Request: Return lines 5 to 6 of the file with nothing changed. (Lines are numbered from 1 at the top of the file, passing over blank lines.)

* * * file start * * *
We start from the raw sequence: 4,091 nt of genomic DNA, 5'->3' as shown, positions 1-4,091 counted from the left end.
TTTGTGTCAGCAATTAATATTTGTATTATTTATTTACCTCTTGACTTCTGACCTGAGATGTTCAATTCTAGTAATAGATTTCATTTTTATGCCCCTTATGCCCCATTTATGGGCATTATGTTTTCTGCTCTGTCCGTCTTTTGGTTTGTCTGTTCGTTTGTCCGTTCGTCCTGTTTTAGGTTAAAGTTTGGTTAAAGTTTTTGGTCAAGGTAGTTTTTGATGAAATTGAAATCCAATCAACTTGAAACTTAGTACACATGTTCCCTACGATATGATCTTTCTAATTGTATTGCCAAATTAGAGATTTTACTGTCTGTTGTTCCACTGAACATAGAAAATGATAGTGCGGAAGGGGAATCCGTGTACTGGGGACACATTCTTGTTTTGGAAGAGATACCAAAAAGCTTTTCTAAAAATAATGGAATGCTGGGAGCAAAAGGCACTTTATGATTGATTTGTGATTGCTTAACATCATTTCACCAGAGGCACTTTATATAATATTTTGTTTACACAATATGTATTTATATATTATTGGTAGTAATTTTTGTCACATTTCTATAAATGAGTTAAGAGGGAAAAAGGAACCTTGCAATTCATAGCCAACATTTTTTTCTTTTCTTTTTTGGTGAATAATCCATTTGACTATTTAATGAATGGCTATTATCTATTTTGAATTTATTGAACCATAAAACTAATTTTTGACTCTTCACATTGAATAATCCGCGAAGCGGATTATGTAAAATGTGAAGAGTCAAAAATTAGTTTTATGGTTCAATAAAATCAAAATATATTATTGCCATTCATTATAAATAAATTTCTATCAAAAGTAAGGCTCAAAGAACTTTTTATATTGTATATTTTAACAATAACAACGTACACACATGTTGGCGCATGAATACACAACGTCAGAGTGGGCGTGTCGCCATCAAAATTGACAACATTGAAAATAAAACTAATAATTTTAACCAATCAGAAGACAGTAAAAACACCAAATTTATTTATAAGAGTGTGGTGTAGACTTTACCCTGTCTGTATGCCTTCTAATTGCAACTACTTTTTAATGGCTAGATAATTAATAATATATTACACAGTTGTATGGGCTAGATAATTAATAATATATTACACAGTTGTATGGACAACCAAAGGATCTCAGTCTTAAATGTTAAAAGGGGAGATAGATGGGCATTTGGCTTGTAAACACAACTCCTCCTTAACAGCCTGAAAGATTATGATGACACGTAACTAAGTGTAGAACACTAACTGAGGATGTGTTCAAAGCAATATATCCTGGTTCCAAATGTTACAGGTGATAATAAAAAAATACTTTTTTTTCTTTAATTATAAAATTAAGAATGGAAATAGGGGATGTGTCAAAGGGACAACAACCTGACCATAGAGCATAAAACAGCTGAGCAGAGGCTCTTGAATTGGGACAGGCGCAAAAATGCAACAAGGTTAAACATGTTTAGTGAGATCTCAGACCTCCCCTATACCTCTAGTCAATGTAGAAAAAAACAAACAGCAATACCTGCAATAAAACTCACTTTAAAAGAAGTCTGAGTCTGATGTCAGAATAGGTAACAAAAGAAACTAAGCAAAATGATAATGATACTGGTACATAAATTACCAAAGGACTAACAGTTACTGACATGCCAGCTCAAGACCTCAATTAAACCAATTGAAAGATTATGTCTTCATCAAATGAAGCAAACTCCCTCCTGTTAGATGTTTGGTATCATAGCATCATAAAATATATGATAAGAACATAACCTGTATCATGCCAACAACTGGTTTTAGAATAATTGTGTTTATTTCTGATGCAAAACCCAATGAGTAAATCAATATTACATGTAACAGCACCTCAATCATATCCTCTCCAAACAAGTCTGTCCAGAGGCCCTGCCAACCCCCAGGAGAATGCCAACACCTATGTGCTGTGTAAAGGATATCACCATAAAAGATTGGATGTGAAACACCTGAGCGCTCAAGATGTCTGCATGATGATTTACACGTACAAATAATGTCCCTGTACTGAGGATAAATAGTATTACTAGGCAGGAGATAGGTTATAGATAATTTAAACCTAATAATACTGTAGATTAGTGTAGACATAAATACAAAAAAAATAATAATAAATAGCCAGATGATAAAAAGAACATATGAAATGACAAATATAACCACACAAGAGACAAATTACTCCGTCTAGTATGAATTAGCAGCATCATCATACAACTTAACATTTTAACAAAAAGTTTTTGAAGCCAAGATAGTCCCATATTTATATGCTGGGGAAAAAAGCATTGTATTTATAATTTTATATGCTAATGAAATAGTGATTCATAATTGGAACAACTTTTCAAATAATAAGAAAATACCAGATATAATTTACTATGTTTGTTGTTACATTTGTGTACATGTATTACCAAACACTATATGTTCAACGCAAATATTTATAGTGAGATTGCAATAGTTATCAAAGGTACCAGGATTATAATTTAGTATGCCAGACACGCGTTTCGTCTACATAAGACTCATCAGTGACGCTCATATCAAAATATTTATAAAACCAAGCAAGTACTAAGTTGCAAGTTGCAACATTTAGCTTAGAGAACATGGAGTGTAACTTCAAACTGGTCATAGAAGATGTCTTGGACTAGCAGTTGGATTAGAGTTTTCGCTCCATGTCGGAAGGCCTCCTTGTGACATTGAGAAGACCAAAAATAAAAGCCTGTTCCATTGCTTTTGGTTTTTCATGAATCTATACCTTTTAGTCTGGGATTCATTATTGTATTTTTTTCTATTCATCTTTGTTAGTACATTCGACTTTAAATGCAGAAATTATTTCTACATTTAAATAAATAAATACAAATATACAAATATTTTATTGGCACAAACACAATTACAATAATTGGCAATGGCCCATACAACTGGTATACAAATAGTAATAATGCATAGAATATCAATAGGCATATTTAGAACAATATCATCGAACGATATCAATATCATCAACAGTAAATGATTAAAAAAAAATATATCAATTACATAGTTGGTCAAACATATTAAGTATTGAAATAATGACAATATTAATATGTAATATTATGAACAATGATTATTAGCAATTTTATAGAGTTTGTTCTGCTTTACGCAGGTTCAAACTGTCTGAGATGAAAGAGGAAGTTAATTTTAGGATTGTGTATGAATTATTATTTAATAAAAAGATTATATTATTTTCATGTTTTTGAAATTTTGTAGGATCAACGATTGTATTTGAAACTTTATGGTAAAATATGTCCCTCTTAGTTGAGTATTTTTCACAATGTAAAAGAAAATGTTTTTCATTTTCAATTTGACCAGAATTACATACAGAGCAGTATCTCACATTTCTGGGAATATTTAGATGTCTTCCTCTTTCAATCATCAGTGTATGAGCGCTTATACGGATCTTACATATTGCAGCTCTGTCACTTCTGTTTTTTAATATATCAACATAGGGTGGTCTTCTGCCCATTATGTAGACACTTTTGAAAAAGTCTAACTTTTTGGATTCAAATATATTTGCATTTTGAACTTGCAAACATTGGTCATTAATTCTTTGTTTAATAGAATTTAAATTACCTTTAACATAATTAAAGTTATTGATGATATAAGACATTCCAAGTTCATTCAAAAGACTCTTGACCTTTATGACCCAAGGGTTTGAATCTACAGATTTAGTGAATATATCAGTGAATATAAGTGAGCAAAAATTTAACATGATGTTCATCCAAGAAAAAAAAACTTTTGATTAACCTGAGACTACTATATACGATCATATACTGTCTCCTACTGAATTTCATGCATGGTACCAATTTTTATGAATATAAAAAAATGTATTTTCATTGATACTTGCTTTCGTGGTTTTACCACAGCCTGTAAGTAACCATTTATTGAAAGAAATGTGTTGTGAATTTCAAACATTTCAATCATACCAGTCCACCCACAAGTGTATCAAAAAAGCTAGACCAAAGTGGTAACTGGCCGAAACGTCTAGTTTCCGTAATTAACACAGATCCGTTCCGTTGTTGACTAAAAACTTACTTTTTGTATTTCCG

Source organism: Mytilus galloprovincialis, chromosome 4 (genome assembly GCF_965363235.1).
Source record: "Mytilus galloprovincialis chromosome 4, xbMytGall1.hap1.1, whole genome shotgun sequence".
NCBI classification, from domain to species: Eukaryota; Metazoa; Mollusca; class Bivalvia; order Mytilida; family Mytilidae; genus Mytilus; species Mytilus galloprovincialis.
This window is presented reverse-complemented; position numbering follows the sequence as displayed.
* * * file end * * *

NCBI classification, from domain to species: Eukaryota; Metazoa; Mollusca; class Bivalvia; order Mytilida; family Mytilidae; genus Mytilus; species Mytilus galloprovincialis.
This window is presented reverse-complemented; position numbering follows the sequence as displayed.